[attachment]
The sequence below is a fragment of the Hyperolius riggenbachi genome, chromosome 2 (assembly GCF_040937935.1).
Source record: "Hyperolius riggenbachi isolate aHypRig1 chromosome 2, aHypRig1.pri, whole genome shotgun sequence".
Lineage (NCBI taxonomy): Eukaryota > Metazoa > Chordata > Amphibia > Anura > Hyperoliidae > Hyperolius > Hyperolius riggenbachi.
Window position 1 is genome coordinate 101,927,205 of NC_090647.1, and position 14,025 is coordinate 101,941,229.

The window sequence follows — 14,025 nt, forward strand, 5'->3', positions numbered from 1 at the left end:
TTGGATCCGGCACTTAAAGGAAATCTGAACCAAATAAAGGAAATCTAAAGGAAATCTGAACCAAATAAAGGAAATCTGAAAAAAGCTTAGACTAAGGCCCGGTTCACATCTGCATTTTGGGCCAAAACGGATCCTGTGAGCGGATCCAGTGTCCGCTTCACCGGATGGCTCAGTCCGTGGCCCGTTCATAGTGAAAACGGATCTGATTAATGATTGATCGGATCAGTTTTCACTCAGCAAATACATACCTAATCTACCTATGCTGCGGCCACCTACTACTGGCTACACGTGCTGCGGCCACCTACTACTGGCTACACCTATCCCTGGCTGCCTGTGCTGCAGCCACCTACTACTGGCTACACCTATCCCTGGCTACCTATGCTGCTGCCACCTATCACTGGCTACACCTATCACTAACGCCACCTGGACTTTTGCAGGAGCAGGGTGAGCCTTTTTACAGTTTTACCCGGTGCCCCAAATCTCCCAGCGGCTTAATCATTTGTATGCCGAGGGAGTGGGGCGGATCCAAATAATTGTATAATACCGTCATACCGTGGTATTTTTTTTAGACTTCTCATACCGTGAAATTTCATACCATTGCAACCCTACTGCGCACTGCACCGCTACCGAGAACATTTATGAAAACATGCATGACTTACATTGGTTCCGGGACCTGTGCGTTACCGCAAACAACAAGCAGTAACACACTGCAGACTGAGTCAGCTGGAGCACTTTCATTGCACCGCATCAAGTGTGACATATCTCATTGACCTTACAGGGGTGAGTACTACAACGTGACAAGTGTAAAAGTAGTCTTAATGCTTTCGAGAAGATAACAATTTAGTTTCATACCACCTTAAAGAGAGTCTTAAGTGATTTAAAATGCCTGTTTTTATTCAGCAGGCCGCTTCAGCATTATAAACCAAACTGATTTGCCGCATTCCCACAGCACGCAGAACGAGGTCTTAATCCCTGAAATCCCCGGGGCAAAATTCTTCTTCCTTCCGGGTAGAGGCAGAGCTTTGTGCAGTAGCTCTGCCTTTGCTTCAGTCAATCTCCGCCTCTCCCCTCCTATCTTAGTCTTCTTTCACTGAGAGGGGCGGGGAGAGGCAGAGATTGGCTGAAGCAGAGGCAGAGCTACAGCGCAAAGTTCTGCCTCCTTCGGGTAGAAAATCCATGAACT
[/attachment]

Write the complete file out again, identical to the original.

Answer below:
The sequence below is a fragment of the Hyperolius riggenbachi genome, chromosome 2 (assembly GCF_040937935.1).
Source record: "Hyperolius riggenbachi isolate aHypRig1 chromosome 2, aHypRig1.pri, whole genome shotgun sequence".
Lineage (NCBI taxonomy): Eukaryota > Metazoa > Chordata > Amphibia > Anura > Hyperoliidae > Hyperolius > Hyperolius riggenbachi.
Window position 1 is genome coordinate 101,927,205 of NC_090647.1, and position 14,025 is coordinate 101,941,229.

The window sequence follows — 14,025 nt, forward strand, 5'->3', positions numbered from 1 at the left end:
TTGGATCCGGCACTTAAAGGAAATCTGAACCAAATAAAGGAAATCTAAAGGAAATCTGAACCAAATAAAGGAAATCTGAAAAAAGCTTAGACTAAGGCCCGGTTCACATCTGCATTTTGGGCCAAAACGGATCCTGTGAGCGGATCCAGTGTCCGCTTCACCGGATGGCTCAGTCCGTGGCCCGTTCATAGTGAAAACGGATCTGATTAATGATTGATCGGATCAGTTTTCACTCAGCAAATACATACCTAATCTACCTATGCTGCGGCCACCTACTACTGGCTACACGTGCTGCGGCCACCTACTACTGGCTACACCTATCCCTGGCTGCCTGTGCTGCAGCCACCTACTACTGGCTACACCTATCCCTGGCTACCTATGCTGCTGCCACCTATCACTGGCTACACCTATCACTAACGCCACCTGGACTTTTGCAGGAGCAGGGTGAGCCTTTTTACAGTTTTACCCGGTGCCCCAAATCTCCCAGCGGCTTAATCATTTGTATGCCGAGGGAGTGGGGCGGATCCAAATAATTGTATAATACCGTCATACCGTGGTATTTTTTTTAGACTTCTCATACCGTGAAATTTCATACCATTGCAACCCTACTGCGCACTGCACCGCTACCGAGAACATTTATGAAAACATGCATGACTTACATTGGTTCCGGGACCTGTGCGTTACCGCAAACAACAAGCAGTAACACACTGCAGACTGAGTCAGCTGGAGCACTTTCATTGCACCGCATCAAGTGTGACATATCTCATTGACCTTACAGGGGTGAGTACTACAACGTGACAAGTGTAAAAGTAGTCTTAATGCTTTCGAGAAGATAACAATTTAGTTTCATACCACCTTAAAGAGAGTCTTAAGTGATTTAAAATGCCTGTTTTTATTCAGCAGGCCGCTTCAGCATTATAAACCAAACTGATTTGCCGCATTCCCACAGCACGCAGAACGAGGTCTTAATCCCTGAAATCCCCGGGGCAAAATTCTTCTTCCTTCCGGGTAGAGGCAGAGCTTTGTGCAGTAGCTCTGCCTTTGCTTCAGTCAATCTCCGCCTCTCCCCTCCTATCTTAGTCTTCTTTCACTGAGAGGGGCGGGGAGAGGCAGAGATTGGCTGAAGCAGAGGCAGAGCTACAGCGCAAAGTTCTGCCTCCTTCGGGTAGAAAATCCATGAACT